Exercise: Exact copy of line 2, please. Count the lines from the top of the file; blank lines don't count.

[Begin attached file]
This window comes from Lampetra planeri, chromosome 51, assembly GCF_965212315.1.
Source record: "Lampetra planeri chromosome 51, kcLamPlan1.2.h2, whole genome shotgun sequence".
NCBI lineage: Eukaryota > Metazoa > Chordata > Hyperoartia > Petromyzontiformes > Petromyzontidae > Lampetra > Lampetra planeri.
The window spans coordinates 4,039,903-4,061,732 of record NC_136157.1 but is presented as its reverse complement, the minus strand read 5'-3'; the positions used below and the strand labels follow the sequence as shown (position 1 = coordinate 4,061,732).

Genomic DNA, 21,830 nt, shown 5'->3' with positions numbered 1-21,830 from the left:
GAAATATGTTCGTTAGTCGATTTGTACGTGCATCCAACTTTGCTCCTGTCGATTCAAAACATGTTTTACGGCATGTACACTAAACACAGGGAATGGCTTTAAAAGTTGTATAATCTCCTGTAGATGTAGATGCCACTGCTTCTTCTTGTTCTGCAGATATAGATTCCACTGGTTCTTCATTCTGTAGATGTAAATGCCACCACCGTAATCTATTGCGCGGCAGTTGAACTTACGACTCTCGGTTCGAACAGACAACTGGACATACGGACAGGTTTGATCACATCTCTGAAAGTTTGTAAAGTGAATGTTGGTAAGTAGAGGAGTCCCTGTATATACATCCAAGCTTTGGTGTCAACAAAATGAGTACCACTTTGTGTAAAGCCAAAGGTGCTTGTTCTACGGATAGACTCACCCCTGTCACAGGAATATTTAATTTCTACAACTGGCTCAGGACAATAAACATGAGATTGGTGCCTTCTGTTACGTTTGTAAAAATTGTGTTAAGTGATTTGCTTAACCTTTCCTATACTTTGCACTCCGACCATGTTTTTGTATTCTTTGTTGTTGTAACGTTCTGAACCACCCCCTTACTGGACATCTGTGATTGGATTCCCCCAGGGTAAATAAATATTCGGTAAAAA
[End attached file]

Source record: "Lampetra planeri chromosome 51, kcLamPlan1.2.h2, whole genome shotgun sequence".